Countrywide seems to be the latest financial giant facing the possibility of bankruptcy due to foreclosure toxic run off. The mortgage company, which was absorbed by Bank of America (BofA) is bleeding revenue fast, causing the nationwide bank to suffer major losses. But financial losses aren't the only troubles plaguing BofA, some asset transfers from the Countrywide to BofA have at least one creditors up in arms. AIG is suing Bank of America accusing it of siphoning off the Countrywide's assets.
The complaint filed by A.I.G. against Bank of America describes these transactions: On June 2, 2008, Countrywide Home Loans, a subsidiary of Countrywide Financial, sold Countywide Home Loans Servicing, another subsidiary, to NB Holdings, another subsidiary that was wholly owned by Bank of America. Bank of America paid Countrywide Home Loans for this sale by issuing it a note for $19.7 billion. Countrywide Home Loans Servicing was the actual subsidiary of Countrywide that serviced almost all of Countrywide's mortgage loans. Countrywide Home Loans also sold a pool of residential mortgages to NB Holdings for $9.4 billion. On Nov. 7, 2008, Countrywide Home Loans sold the rest of its assets to Bank of America for $1.76 billion.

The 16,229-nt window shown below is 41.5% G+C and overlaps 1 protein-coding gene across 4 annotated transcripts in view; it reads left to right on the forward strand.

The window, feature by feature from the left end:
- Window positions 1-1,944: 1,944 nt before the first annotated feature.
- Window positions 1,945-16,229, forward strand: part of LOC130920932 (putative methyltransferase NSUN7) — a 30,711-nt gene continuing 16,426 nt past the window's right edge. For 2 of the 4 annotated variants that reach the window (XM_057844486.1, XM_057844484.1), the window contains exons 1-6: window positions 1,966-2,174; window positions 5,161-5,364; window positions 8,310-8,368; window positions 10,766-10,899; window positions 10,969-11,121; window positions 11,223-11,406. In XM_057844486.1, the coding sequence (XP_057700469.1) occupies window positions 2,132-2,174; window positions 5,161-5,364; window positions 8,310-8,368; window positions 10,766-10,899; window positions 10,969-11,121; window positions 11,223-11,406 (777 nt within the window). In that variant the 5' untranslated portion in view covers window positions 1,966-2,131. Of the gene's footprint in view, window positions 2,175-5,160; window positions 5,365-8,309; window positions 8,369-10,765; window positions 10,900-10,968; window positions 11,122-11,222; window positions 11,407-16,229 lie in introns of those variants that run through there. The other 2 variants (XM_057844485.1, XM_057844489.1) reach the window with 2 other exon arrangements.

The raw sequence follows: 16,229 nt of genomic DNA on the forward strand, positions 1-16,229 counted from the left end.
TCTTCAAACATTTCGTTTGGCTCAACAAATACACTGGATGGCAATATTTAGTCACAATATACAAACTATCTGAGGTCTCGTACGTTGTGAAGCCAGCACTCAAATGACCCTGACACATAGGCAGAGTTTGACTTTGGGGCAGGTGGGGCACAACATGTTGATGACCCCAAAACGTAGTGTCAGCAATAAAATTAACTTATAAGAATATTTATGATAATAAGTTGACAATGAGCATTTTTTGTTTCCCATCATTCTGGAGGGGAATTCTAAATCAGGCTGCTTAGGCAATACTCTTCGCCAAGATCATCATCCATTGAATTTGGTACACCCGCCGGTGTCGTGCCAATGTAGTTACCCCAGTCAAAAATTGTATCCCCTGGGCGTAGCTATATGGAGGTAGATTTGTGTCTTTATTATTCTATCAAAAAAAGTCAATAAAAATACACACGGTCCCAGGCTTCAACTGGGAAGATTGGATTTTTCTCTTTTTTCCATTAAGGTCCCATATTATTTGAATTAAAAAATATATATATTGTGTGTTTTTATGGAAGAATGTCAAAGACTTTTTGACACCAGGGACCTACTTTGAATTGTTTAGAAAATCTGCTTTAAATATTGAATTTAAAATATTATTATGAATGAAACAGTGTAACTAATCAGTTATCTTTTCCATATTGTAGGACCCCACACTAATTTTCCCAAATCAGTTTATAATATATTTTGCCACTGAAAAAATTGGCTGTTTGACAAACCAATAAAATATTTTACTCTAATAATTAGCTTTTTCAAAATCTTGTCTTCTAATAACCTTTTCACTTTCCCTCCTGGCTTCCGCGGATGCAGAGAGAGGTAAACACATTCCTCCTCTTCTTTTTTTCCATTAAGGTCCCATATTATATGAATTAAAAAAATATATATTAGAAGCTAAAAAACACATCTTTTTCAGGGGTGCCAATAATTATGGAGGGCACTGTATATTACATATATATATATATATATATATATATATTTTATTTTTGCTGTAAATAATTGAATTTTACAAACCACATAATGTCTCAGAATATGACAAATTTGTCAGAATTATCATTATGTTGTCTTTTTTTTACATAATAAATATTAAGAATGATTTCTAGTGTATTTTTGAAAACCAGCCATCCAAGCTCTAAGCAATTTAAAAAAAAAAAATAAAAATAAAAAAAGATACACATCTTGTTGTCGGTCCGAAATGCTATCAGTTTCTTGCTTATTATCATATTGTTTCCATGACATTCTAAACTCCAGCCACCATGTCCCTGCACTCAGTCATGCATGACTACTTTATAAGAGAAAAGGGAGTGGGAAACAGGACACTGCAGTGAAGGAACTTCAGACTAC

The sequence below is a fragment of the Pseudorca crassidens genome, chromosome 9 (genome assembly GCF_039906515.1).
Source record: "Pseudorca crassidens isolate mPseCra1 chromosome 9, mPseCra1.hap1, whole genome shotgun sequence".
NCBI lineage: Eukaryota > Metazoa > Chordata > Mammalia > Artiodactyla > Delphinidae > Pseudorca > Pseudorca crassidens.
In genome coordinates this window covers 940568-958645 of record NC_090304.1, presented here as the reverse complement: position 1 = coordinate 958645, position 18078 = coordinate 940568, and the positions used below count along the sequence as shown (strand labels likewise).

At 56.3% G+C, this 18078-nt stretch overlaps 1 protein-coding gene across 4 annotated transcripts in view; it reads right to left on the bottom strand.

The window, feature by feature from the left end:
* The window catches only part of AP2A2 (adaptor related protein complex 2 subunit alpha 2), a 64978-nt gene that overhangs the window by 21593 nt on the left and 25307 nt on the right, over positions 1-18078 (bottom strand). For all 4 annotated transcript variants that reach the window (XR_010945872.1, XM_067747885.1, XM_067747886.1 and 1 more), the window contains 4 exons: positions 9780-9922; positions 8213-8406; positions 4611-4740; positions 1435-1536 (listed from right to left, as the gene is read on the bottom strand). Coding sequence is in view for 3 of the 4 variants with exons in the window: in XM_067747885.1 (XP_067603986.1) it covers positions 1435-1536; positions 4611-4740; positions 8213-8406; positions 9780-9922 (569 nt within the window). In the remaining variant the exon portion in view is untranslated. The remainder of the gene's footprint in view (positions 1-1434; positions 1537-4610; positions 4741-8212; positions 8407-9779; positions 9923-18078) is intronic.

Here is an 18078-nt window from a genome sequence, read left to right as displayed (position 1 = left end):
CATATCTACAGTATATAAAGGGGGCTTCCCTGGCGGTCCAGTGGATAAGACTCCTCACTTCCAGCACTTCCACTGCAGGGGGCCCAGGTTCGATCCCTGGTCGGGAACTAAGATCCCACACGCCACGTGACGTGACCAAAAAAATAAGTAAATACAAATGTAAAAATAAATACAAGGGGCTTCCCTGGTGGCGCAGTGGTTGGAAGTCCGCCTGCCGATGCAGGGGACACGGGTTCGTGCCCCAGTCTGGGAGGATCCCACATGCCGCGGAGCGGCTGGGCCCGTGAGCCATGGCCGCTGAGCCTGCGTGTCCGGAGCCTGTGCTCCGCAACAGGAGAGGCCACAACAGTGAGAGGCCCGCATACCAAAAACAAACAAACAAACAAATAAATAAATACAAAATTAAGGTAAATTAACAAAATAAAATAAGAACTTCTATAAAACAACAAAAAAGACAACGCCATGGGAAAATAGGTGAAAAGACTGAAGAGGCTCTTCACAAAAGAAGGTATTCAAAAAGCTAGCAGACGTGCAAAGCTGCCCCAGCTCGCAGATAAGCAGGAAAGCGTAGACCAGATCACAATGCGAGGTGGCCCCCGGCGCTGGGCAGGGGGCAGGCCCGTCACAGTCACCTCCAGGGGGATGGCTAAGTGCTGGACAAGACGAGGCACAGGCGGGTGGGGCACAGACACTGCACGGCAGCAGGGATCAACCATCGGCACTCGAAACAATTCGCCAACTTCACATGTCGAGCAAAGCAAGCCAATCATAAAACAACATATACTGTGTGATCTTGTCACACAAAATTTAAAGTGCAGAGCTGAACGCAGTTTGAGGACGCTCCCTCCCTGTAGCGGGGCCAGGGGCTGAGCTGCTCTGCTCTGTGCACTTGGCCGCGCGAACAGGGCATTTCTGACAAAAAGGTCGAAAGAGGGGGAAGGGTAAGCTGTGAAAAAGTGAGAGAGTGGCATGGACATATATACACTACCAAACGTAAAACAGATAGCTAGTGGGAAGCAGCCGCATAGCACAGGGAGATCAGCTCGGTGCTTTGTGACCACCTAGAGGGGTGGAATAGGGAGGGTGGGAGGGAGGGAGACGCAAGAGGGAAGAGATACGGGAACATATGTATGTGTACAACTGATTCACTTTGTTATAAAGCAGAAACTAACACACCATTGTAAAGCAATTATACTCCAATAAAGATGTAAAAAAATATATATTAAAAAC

Generally speaking, when a company like BofA purchases an insolvent firm, they take care to protect themselves from the liabilities of the company. Such was the case for BofA's purchase of Countrywide. However, if AIG's assertions are valid and Countrywide is placed in bankruptcy, BofA could face accusations of unfairly transferring assets of the insolvent firm. Under bankruptcy law, an entity or individual who transfers assets for less than their fair value could be guilty of illegally transferring assets and thus find themselves facing liability in a bankruptcy case.